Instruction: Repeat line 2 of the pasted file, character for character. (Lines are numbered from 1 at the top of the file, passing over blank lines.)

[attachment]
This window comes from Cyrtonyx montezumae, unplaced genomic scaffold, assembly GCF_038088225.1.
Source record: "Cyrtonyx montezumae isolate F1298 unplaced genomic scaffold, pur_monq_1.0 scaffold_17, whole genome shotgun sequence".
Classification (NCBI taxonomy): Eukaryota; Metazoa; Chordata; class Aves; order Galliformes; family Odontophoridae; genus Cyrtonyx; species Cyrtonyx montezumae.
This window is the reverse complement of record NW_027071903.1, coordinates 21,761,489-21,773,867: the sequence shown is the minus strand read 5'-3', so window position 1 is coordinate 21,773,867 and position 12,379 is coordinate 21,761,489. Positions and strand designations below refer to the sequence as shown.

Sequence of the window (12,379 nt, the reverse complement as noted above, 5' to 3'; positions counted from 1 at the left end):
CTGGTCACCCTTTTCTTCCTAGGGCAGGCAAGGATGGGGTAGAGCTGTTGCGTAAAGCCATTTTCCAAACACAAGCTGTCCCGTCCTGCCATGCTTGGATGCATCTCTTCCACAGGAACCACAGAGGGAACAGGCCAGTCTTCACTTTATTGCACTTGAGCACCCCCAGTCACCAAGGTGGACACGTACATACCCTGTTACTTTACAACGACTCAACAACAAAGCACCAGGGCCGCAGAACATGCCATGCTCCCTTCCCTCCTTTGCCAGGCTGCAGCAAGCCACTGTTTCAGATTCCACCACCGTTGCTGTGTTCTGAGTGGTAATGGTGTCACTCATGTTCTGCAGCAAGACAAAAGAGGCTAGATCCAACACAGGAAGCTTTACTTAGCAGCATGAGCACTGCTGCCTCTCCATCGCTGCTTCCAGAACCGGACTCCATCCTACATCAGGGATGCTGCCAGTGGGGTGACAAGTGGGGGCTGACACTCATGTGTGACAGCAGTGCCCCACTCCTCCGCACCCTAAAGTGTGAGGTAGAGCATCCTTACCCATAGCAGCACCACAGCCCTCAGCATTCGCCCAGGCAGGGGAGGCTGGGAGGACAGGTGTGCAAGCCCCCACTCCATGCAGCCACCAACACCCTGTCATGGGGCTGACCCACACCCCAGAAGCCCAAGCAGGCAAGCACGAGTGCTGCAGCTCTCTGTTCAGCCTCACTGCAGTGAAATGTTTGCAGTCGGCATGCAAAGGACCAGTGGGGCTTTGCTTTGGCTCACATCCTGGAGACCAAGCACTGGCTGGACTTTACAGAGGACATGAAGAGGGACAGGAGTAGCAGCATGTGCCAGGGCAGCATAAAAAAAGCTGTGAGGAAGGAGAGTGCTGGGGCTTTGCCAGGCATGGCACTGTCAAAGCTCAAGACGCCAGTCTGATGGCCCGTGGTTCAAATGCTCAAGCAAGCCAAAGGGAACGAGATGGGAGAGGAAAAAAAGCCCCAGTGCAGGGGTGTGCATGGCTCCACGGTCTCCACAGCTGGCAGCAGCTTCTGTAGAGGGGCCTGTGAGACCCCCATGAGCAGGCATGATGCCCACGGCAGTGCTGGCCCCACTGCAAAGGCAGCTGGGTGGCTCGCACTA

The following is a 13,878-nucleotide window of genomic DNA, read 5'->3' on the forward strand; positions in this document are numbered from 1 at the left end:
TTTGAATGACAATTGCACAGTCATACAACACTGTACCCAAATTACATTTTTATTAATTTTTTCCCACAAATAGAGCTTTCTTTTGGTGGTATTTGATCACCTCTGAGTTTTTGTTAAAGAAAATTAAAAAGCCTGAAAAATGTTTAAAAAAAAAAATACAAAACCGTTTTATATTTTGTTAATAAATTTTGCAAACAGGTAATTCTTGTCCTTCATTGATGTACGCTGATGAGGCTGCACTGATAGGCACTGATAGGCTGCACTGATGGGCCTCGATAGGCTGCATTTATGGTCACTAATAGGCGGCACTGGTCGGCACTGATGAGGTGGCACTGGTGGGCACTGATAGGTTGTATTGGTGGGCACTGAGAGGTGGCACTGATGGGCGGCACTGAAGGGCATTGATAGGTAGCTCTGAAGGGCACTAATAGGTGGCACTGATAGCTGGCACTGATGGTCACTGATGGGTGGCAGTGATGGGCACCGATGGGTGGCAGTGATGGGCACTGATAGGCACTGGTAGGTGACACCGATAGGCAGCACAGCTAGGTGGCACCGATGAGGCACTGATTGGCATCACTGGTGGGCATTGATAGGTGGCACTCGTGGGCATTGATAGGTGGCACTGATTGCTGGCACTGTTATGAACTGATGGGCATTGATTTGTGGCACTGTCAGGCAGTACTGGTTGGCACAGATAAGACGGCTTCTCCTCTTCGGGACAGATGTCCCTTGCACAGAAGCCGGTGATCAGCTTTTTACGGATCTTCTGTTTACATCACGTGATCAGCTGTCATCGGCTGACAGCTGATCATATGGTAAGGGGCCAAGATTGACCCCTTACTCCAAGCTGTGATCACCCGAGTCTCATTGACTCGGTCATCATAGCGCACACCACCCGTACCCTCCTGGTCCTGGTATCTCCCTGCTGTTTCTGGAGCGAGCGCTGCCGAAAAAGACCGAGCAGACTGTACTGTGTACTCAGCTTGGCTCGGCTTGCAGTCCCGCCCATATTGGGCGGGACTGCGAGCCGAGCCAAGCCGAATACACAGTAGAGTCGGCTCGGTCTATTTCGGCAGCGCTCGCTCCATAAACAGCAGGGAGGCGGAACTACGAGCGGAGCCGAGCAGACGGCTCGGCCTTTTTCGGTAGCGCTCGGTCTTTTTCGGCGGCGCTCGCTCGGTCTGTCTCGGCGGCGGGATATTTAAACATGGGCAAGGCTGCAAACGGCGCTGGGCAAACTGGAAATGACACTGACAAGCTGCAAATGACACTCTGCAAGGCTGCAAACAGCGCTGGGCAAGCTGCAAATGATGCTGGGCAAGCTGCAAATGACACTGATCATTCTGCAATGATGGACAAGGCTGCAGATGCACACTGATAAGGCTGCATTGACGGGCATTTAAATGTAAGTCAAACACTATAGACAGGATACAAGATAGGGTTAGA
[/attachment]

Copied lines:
Source record: "Cyrtonyx montezumae isolate F1298 unplaced genomic scaffold, pur_monq_1.0 scaffold_17, whole genome shotgun sequence".